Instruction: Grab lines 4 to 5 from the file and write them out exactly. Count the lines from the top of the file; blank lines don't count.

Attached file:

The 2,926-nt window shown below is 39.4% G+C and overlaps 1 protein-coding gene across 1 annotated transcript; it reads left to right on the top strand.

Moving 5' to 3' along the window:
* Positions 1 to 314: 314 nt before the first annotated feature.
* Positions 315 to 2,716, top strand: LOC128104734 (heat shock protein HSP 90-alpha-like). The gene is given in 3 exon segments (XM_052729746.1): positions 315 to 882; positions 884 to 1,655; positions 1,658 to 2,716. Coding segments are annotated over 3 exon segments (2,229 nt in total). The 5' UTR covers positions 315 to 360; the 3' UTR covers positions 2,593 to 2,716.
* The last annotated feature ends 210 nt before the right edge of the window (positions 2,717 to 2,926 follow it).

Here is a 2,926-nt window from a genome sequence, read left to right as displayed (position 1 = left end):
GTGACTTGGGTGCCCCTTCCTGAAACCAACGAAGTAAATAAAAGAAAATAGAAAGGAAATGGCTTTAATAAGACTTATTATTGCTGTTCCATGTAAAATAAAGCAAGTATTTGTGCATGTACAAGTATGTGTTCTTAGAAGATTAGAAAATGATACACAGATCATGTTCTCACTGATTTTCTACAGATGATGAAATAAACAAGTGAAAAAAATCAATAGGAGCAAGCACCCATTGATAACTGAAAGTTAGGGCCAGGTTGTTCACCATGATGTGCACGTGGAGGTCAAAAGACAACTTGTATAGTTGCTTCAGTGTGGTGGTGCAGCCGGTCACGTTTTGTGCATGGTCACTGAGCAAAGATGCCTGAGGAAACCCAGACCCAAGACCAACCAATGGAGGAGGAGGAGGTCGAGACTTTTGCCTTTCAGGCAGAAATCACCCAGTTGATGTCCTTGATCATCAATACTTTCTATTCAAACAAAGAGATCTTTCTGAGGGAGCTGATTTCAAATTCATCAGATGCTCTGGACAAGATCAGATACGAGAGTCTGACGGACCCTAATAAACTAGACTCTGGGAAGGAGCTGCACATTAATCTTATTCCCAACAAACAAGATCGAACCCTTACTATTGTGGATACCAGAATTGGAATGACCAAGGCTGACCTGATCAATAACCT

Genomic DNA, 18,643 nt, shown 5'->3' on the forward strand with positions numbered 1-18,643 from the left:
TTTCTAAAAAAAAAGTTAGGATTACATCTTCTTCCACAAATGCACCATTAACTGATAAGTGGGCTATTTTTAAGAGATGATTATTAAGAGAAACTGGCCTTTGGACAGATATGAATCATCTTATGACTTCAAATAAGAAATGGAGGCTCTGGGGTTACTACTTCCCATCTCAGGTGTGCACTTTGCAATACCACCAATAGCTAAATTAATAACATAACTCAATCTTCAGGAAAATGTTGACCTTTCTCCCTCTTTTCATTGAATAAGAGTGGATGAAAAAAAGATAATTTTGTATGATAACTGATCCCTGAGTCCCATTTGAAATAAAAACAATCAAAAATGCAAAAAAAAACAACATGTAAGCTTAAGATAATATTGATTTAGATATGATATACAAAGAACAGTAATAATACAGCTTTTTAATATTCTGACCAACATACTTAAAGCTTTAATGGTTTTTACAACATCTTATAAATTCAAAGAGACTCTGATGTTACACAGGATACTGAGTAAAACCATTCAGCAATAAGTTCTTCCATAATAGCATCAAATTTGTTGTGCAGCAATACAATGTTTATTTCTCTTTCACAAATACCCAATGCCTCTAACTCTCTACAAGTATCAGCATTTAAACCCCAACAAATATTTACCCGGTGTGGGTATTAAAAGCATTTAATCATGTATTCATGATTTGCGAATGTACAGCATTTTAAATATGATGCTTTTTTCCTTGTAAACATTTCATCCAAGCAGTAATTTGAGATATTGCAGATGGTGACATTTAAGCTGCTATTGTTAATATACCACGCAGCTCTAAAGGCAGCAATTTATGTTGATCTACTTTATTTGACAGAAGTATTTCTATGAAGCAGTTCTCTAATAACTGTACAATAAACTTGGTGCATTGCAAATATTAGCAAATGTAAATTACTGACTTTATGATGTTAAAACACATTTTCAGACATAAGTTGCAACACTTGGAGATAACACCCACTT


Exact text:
* Positions 315 to 2,716, top strand: LOC128104734 (heat shock protein HSP 90-alpha-like). The gene is given in 3 exon segments (XM_052729746.1): positions 315 to 882; positions 884 to 1,655; positions 1,658 to 2,716. Coding segments are annotated over 3 exon segments (2,229 nt in total). The 5' UTR covers positions 315 to 360; the 3' UTR covers positions 2,593 to 2,716.
* The last annotated feature ends 210 nt before the right edge of the window (positions 2,717 to 2,926 follow it).